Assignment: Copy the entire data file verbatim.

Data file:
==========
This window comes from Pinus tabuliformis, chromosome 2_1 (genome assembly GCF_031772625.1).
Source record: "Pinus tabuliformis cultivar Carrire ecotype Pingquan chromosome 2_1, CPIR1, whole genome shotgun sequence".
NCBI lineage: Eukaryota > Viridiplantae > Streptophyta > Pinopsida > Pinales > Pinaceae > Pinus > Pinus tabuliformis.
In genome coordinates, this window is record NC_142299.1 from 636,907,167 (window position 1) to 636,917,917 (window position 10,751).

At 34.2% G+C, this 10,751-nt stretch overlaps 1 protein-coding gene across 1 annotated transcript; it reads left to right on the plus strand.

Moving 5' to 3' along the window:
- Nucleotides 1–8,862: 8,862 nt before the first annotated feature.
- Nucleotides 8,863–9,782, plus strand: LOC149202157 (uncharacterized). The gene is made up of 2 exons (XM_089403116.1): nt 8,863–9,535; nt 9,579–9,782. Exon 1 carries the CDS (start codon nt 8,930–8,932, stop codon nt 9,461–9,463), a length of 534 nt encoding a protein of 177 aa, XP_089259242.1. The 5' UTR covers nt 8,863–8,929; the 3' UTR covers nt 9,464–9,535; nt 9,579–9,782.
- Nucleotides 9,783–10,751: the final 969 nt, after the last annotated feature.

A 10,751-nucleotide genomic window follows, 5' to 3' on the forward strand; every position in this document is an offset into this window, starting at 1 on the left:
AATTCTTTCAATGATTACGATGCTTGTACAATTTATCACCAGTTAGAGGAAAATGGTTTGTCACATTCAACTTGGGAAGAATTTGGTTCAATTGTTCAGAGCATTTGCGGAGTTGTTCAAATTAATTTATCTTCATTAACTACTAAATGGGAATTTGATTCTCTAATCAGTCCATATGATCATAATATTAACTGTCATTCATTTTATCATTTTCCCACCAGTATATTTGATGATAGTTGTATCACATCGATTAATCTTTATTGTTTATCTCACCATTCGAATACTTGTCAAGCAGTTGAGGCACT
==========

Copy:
This window comes from Pinus tabuliformis, chromosome 2_1 (genome assembly GCF_031772625.1).
Source record: "Pinus tabuliformis cultivar Carrire ecotype Pingquan chromosome 2_1, CPIR1, whole genome shotgun sequence".
NCBI lineage: Eukaryota > Viridiplantae > Streptophyta > Pinopsida > Pinales > Pinaceae > Pinus > Pinus tabuliformis.
In genome coordinates, this window is record NC_142299.1 from 636,907,167 (window position 1) to 636,917,917 (window position 10,751).

At 34.2% G+C, this 10,751-nt stretch overlaps 1 protein-coding gene across 1 annotated transcript; it reads left to right on the plus strand.

Moving 5' to 3' along the window:
- Nucleotides 1–8,862: 8,862 nt before the first annotated feature.
- Nucleotides 8,863–9,782, plus strand: LOC149202157 (uncharacterized). The gene is made up of 2 exons (XM_089403116.1): nt 8,863–9,535; nt 9,579–9,782. Exon 1 carries the CDS (start codon nt 8,930–8,932, stop codon nt 9,461–9,463), a length of 534 nt encoding a protein of 177 aa, XP_089259242.1. The 5' UTR covers nt 8,863–8,929; the 3' UTR covers nt 9,464–9,535; nt 9,579–9,782.
- Nucleotides 9,783–10,751: the final 969 nt, after the last annotated feature.

A 10,751-nucleotide genomic window follows, 5' to 3' on the forward strand; every position in this document is an offset into this window, starting at 1 on the left:
AATTCTTTCAATGATTACGATGCTTGTACAATTTATCACCAGTTAGAGGAAAATGGTTTGTCACATTCAACTTGGGAAGAATTTGGTTCAATTGTTCAGAGCATTTGCGGAGTTGTTCAAATTAATTTATCTTCATTAACTACTAAATGGGAATTTGATTCTCTAATCAGTCCATATGATCATAATATTAACTGTCATTCATTTTATCATTTTCCCACCAGTATATTTGATGATAGTTGTATCACATCGATTAATCTTTATTGTTTATCTCACCATTCGAATACTTGTCAAGCAGTTGAGGCACT